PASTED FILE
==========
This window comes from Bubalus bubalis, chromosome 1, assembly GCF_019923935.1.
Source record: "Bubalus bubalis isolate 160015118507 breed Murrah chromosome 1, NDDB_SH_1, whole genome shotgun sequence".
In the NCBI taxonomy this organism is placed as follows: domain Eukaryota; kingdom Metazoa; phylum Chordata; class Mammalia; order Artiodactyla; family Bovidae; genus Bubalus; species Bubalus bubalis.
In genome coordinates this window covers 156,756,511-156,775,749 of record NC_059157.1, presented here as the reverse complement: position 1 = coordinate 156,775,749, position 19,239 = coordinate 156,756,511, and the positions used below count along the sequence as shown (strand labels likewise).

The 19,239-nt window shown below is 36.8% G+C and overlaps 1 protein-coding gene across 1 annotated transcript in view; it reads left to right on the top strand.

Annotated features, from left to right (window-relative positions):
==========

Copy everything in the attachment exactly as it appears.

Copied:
This window comes from Bubalus bubalis, chromosome 1, assembly GCF_019923935.1.
Source record: "Bubalus bubalis isolate 160015118507 breed Murrah chromosome 1, NDDB_SH_1, whole genome shotgun sequence".
In the NCBI taxonomy this organism is placed as follows: domain Eukaryota; kingdom Metazoa; phylum Chordata; class Mammalia; order Artiodactyla; family Bovidae; genus Bubalus; species Bubalus bubalis.
In genome coordinates this window covers 156,756,511-156,775,749 of record NC_059157.1, presented here as the reverse complement: position 1 = coordinate 156,775,749, position 19,239 = coordinate 156,756,511, and the positions used below count along the sequence as shown (strand labels likewise).

The 19,239-nt window shown below is 36.8% G+C and overlaps 1 protein-coding gene across 1 annotated transcript in view; it reads left to right on the top strand.

Annotated features, from left to right (window-relative positions):